On the second day, the Puritans made their case, presented chiefly by John Reynolds. Reynolds presented a number of objections and proposed solutions, but all were rejected by the king. When Reynolds mentioned the creation of an English presbytery, he played right into Bancroft’s trap. The king flew into a rage and declared, “No bishop, no king!” (Vance 20) The Puritan cause seemed lost. Two of the Puritans fell at the king’s feet begging for special protection from persecution for Puritans, but the king refused. The Puritans knew there would be new persecutions by the Church and their hopes for even the most modest reforms were dashed. The king himself believed these honest petitions were the “Scots way.” In Scotland, sweeping reforms had not only changed the Church but undermined the king’s authority. James now feared the same might happen in England. Later, King James boasted of his victory over the Puritans, but others present felt the king was merely crude and overbearing (Bobrick 213-14).
James successfully secured Episcopal rule, but at the same time crushed his Puritan subjects. This was problematic for James, who desired unity. The solution to his majesty’s problem came when Reynolds inexplicably proposed a new Bible translation, something not on the original agenda of either side (McGrath 160-61). Reynolds proposed a new translation of the Bible into English stating, “those which were allowed in the reign of king Henry the Eight and Edward the Sixt were corrupt and not answerable to the truth of the original.” Reynolds gave several examples, comparing excerpts of modern translations to excerpts from the extant Hebrew and Greek manuscripts (Vance 21). Bancroft objected saying, “if every man’s humor was followed there would be no end of translating.” The king disagreed (Bancroft 214). It is interesting to note Bancroft’s objection to translating what would become the King James Bible is often the same objection people make today against new translations. James agreed to Reynolds’s proposal but for his own reasons. First, a new English Bible would soon be published by the Roman Catholics, the famed Douai and Rheims Bible, that James feared would carry an almost certain Catholic slant (McGrath 162). Secondly, the Puritans favored the Geneva Bible, a translation made in Geneva by Calvinists who shared their views and which contained a great deal of notes that smacked of an anti-monarchy sentiment. They deplored the Bishop’s Bible, which was very strongly pro-monarchy. James would commissioned the new translation, but it would have no notes, be a revision of the Bishop’s Bible, and most importantly, become the only translation permissible in church readings, which would forever delegate the Geneva Bible to private reading only (Nicolson 58-60).
The translators were mostly middle-aged, married, and ordained ministers. All were academics, members of the Church (about a fourth had Puritan inclinations), experts in ancient and/or modern languages, and educated in biblical scholarship, theology, and similar fields of study. They desired to be anonymous, so we do not know all we would like about them as individuals (Bobrick 217-18). All of the translators were Englishmen except Hadrian a Saravia, who was from Europe and had Flemish and Spanish ancestry. A number of translators died before the work was complete, including its overseer, Bancroft (Vance 30).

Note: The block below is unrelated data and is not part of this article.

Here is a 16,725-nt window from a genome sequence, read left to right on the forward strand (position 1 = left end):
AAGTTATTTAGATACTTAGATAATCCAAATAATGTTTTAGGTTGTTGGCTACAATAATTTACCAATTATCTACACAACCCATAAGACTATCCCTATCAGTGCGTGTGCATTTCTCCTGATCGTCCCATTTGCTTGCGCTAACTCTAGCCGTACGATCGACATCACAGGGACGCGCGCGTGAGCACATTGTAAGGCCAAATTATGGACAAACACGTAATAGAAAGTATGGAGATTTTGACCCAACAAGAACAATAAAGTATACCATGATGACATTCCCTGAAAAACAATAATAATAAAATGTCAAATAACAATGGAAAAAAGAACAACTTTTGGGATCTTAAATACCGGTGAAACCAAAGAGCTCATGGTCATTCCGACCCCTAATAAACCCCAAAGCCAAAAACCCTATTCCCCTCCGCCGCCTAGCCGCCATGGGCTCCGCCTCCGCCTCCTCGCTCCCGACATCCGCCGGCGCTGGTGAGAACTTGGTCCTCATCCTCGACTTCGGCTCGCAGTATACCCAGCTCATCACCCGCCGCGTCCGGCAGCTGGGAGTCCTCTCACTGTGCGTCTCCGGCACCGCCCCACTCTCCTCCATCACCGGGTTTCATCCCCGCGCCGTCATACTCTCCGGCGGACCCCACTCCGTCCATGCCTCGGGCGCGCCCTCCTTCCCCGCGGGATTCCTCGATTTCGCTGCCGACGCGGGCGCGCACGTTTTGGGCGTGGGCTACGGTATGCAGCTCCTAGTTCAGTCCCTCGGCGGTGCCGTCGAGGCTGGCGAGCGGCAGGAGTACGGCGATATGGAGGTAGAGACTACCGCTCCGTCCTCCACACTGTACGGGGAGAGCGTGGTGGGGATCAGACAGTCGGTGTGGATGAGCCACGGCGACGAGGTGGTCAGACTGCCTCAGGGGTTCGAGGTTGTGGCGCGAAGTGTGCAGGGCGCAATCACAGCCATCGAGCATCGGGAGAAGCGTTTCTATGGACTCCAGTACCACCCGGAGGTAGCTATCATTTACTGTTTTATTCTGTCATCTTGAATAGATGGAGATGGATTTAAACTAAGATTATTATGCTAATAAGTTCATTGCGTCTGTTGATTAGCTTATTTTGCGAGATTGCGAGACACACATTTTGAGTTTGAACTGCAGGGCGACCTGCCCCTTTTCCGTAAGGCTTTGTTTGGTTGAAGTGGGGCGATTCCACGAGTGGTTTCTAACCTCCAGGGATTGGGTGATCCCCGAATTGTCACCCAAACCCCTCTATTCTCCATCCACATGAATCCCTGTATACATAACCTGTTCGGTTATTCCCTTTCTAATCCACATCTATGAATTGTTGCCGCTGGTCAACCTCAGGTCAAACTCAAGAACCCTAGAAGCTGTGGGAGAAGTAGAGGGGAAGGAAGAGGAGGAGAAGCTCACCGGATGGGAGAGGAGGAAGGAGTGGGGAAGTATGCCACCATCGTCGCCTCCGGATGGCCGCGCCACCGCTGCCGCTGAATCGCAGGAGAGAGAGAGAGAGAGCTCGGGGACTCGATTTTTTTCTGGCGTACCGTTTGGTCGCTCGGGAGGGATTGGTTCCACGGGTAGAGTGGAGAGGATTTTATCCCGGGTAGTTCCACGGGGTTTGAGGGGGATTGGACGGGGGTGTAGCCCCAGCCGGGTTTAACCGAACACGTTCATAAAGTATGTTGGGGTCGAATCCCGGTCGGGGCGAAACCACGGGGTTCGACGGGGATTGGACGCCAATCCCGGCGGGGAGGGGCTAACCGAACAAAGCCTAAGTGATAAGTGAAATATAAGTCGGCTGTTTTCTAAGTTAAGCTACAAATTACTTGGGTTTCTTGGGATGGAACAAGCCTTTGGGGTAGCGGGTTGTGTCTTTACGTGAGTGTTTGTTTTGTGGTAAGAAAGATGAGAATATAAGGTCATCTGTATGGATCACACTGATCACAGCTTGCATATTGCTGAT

Most extant lists of translators indicate there were forty-seven translators in all, while in a letter King James states he appointed fifty-four men to translate the King James Bible. One possible explanation is that a number of these men were considered “overseers” and “directors” and not technically hands-on translators, but the more likely explanation is that some of those the King commissioned would or could not participate. In their preface, the translators state their number was “not too many, lest one should trouble another; and yet many, lest many things haply might escape them” (Vance 30-32). The translators were divided into six companies, with two companies each at Westminster, Oxford, and Cambridge. The Old Testament company at Cambridge was to translate Genesis through 2nd Kings and the New Testament company translated the Epistles. The Oxford Old Testament company would translate the Prophets and Lamentations, and the New Testament company there would handle the Gospels, Acts, and Revelation. At Cambridge, the first company would handle 1st Chronicles through the Song of Solomon, while the second group translated the Apocrypha (Vance 29-30). “Jointness was the acknowledged virtue of the age.” writes Nicolson. It was believed that an individual, no matter how pious, could never tackle the job of translating the Bible without serious error. Only a unified group of, “dyverse excellent learned men” could possibly avoid error and sin and translate an accurate Bible (Nicolson 68).